In the Gaza Strip, the second intifada began on September 27, 2000, the day before Ariel Sharon's visit to the Temple Mount. A Fatah man initiated a roadside bomb attack on soldiers who were escorting a convoy of settlers from Karni checkpoint to Netzarim [a settlement]. That night, Haaretz correspondents Amos Harel and Avi Issacharoff write in their book "The Seventh War," the commander of the Gaza Strip, Yair Naveh, convened his officers and said: "This is the way it is supposed to start."
At the end of six weeks of confrontation in the Gaza Strip, 60 Palestinians had been killed, but not one Israeli. "We all saw this as the full achievement of the mission," Fogel says, "at least in terms of casualties. Moreover, we noted to ourselves that the 60 who were killed bore arms. Even if there were deviations. The feeling was that we hit the right people and succeeded in defending ourselves exceptionally well."
One of the means Southern Command adopted in order to avert attacks on Israelis was to declare death zones in the Gaza Strip - areas in which IDF soldiers were authorized to open fire at anyone who entered them. "Their use of women, children, infants and innocent farmers increased," Fogel explains. "We understood that in order to reduce the margin of error, we had to create areas in which anyone who entered was considered a terrorist."
And was marked for death?
The Military Advocate General's Office denies the existence of any such order.
"I have my truth."
Was there machine gun fire into populated areas?
"Not in the first six weeks. Use of that was permitted gradually, including at suspicious places, and that definitely loosened the trigger finger."
Fogel relates that soldiers also fired flechette antipersonnel shells into populated areas. These shells, usually fired from tanks, contain thousands of metal darts which disperse over a wide area; they are intended to kill and maim. "It came and went," Fogel says about the use of flechettes. "We banned it when we understood that it had a huge deterrent effect and that it also caused casualties among noncombatants. At first we used it a great deal, particularly in areas that we did not want to evacuate with D9 bulldozers."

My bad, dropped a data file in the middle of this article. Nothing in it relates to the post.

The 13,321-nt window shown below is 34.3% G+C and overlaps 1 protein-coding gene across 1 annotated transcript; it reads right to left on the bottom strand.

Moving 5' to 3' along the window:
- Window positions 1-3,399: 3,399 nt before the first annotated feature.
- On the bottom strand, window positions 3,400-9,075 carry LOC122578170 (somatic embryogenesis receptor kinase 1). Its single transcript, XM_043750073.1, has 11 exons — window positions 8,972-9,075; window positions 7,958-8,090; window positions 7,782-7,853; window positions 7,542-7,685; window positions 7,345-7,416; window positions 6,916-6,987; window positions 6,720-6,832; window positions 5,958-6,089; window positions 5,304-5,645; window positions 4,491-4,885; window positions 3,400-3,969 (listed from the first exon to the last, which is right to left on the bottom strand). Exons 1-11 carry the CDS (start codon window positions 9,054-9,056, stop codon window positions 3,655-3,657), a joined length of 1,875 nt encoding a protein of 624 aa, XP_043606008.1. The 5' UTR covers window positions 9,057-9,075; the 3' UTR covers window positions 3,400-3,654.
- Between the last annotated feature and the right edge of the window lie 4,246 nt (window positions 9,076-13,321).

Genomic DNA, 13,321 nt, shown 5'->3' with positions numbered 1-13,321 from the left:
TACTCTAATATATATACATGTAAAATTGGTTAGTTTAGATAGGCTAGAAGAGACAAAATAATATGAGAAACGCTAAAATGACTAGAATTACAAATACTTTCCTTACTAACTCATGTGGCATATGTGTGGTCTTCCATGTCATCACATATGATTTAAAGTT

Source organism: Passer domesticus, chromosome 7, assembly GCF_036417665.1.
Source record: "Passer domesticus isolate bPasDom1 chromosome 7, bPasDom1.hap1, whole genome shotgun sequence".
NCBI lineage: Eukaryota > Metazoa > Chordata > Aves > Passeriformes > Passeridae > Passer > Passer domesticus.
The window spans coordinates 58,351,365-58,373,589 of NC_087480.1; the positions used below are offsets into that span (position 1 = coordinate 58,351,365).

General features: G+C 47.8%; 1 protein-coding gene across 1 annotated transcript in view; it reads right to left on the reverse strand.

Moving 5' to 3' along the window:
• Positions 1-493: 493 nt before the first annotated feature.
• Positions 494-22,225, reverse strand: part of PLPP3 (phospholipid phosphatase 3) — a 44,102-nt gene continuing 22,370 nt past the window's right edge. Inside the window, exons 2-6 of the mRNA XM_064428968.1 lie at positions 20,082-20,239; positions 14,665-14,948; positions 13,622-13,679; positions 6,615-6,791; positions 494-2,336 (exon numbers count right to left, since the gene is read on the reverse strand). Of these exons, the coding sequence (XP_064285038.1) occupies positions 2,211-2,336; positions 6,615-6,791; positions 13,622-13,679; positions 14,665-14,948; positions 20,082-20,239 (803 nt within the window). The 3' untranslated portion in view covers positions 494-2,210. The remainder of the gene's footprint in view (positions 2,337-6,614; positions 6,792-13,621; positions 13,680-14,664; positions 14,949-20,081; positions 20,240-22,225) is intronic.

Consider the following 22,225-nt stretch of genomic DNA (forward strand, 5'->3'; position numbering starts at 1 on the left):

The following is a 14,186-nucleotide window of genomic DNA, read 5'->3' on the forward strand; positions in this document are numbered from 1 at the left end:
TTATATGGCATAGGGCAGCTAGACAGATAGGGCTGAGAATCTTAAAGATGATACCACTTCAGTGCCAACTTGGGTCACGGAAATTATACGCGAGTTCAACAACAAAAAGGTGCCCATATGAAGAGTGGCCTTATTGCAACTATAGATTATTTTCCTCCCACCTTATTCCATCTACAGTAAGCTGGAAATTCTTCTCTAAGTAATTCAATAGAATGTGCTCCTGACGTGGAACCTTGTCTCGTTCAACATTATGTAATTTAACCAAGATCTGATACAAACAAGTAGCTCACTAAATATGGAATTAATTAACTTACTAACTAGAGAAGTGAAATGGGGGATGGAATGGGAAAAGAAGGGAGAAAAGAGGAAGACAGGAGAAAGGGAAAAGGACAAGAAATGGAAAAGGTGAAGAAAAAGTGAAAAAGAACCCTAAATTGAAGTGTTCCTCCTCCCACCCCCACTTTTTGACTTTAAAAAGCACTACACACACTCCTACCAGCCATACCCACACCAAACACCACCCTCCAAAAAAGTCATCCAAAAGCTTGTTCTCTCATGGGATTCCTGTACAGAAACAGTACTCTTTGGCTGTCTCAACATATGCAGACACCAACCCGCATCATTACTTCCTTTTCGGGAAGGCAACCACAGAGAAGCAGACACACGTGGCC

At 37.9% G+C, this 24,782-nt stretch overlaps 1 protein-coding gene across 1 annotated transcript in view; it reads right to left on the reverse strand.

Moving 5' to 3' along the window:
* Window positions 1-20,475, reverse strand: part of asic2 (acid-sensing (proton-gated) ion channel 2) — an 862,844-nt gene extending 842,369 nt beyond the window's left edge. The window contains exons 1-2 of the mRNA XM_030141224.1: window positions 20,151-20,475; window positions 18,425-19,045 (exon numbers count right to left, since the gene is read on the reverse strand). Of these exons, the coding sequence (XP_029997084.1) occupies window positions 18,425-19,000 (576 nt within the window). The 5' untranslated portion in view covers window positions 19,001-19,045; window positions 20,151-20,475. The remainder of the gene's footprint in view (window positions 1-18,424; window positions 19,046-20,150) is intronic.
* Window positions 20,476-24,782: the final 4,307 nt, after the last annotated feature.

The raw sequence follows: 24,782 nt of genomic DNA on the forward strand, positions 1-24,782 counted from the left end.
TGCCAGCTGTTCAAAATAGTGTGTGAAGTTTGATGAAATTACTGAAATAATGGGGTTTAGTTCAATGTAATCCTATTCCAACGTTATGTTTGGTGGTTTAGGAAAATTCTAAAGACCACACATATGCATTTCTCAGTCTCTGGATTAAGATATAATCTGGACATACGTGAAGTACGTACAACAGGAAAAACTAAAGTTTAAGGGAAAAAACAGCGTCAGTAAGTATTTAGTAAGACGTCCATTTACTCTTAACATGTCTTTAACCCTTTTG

Were they fired even into clearly populated areas?
"If not clearly, then yes, into populated places. There are houses in an orchard and we fired into it."
How was it done from the legal standpoint? Is firing flechettes a matter of black-and-white?
"When you want to use something, you have no problem finding the justification, especially when we hit those we wanted to hit when we used them at the start of the events. If at the beginning we could justify it operationally, then even if there were personnel from the Advocate General's Office or from the prosecution, it was easy to bend them in the face of the results."
No natural death
In March 2001, the new GOC Southern Command, Doron Almog, drew up a plan for a broad Israeli operation in the Gaza Strip. In the wake of criticism by the chief of staff, Shaul Mofaz, and his deputy, Moshe Ya'alon, Southern Command modified the plan to make it far more massive and offensive in character.
Fogel complains that Southern Command received contradictory directives: "They tell us 'Make contact, get to the places of friction and take out whoever you have to.' The moment you switch to a plan in which you are the initiator, you increase the chance of harming the population."
When did you see the effect that the harm done to the civilian population was having on the Palestinians?
"The other side exploited our response to justify its operations, and from that moment there was a snowball effect. We reached a situation in which no one died a natural death in the Gaza Strip - they were all killed by us. From the moment the other side leveraged this, we were all dragged into the process. That is the reason I argued that they [Hamas] would win the elections."
Did you discern legitimization for attacking Palestinian civilians directly?
"I think I can say that from the end of 2002 and the beginning of 2003 we look at the population differently. There was a deterioration in the restrictions we imposed on ourselves in regard to striking at the population, and not necessarily with weapons. In this period we started to treat the population homogeneously. There was an atmosphere that it was permissible to make things hard for the population, to hound them."